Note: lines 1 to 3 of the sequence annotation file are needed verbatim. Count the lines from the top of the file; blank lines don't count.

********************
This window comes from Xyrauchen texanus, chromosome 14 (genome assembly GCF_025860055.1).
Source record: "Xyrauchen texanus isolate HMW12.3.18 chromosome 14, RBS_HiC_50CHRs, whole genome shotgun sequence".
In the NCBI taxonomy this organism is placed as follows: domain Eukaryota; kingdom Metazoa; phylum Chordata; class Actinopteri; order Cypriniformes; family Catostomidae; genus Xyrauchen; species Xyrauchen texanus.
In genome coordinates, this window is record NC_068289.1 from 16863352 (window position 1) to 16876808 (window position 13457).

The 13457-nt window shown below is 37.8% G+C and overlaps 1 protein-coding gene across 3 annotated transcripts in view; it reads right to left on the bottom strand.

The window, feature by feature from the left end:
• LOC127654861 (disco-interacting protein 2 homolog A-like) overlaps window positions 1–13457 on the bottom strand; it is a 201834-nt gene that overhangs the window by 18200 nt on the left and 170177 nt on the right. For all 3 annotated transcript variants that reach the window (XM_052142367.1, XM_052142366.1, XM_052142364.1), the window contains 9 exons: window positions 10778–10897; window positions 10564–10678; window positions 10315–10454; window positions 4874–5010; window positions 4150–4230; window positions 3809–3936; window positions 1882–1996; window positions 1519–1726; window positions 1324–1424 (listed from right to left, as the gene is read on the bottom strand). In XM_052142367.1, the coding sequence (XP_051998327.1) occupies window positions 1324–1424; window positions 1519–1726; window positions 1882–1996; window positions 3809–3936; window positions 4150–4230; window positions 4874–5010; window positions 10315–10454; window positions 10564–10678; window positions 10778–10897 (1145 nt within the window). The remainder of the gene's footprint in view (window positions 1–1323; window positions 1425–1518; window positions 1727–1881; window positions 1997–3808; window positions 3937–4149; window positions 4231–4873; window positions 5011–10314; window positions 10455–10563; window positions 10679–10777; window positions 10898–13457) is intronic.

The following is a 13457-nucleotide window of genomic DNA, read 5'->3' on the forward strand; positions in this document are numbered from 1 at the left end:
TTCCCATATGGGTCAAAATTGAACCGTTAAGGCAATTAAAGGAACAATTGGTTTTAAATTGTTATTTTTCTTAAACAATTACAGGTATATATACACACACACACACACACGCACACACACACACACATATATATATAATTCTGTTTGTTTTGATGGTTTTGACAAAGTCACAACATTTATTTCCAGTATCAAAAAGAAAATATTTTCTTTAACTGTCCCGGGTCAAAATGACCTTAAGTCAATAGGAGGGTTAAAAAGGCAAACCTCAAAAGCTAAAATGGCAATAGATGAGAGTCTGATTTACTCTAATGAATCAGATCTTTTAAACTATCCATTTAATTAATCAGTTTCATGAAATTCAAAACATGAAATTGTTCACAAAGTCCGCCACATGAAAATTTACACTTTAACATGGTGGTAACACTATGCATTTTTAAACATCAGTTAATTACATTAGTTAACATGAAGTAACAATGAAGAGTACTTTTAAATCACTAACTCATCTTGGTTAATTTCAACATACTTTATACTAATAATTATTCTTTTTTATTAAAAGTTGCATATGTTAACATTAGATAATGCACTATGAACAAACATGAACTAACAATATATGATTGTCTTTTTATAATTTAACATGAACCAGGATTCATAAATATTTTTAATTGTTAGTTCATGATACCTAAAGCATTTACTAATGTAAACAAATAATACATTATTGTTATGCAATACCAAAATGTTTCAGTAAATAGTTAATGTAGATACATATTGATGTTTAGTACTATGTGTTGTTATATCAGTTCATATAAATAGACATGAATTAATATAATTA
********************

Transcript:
This window comes from Xyrauchen texanus, chromosome 14 (genome assembly GCF_025860055.1).
Source record: "Xyrauchen texanus isolate HMW12.3.18 chromosome 14, RBS_HiC_50CHRs, whole genome shotgun sequence".
In the NCBI taxonomy this organism is placed as follows: domain Eukaryota; kingdom Metazoa; phylum Chordata; class Actinopteri; order Cypriniformes; family Catostomidae; genus Xyrauchen; species Xyrauchen texanus.